The modern classical concert hall tends to focus on primarily on music by well-known European composers of the eighteenth and nineteenth centuries. This focus on established, familiar music dates back to the nineteenth century, when composers, critics and audiences began to view certain accomplished music as “timeless.” A canon of critically-acclaimed classical music began to form based on this idea, and alongside it a historicist performance repertory of transcendent “masterworks.” This repertory, while ephemeral and gradually changing, is still the basis for orchestral programming in the twenty-first century.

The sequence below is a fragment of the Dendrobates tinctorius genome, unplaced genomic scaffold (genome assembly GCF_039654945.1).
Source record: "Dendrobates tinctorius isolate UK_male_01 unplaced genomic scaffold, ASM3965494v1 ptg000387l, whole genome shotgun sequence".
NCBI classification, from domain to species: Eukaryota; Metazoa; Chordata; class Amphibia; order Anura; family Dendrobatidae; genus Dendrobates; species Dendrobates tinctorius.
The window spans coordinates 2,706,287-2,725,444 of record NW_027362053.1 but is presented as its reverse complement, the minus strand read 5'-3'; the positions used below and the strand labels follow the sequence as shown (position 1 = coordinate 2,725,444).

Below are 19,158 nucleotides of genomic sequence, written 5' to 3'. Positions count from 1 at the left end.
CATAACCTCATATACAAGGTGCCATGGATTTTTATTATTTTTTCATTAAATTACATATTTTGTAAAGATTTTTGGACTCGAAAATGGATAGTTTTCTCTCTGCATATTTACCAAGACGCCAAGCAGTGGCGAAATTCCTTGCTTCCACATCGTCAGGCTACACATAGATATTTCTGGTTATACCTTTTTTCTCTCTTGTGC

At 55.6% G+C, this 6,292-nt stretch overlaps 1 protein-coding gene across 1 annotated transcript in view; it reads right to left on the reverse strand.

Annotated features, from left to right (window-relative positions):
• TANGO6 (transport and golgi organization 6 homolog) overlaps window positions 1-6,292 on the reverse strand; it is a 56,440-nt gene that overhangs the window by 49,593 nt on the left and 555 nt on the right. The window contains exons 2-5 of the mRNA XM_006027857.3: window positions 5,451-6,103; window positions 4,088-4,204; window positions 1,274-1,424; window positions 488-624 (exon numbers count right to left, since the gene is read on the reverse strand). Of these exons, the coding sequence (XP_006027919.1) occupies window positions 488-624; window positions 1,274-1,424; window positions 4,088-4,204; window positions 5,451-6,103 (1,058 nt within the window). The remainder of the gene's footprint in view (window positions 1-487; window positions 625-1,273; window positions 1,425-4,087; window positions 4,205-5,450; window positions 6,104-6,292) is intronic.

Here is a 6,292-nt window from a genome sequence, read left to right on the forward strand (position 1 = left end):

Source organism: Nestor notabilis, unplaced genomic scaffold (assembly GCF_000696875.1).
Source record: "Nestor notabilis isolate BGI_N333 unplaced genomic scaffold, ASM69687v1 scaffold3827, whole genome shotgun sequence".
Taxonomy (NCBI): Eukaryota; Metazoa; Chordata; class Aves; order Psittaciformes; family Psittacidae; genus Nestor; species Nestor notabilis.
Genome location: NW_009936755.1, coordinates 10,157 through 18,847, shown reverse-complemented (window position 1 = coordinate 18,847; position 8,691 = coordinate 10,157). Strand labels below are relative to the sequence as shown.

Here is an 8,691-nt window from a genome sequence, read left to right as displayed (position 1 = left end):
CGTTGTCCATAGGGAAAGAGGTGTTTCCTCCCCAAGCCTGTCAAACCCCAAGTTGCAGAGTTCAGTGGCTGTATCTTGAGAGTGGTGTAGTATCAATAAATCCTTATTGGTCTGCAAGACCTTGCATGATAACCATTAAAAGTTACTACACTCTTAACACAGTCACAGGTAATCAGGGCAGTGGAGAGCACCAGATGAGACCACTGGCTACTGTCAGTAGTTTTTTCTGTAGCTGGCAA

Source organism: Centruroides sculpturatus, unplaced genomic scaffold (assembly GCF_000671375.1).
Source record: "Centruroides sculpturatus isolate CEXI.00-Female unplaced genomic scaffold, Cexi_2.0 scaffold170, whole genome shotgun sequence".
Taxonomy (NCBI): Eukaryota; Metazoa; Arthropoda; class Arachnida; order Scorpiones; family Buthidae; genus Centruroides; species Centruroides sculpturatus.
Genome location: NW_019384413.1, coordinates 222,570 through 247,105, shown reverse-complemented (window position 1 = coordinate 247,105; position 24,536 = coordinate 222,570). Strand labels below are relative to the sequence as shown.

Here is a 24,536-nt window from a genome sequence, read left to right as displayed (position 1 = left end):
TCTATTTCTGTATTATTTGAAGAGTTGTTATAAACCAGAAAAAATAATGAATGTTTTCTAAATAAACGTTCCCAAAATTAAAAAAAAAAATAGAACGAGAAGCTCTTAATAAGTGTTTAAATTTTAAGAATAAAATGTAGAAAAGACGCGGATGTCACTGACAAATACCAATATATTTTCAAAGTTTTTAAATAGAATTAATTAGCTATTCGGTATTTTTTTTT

Recent attempts to expand the repertory reflect the broader debate in the humanities over the validity of the Western canon, as it applies to literature, art, and other disciplines. The purpose of this literature review is to take stock of the various critical perspectives on how canons come to be. I have examined the debate in the context of two different scholarly fields. First, I have taken a detailed look at the canon debate in literary criticism: possibly the field in which it is the most pronounced. The thinking of literary critics informs my reading of musicological scholarship, which makes up the second half of the literature review.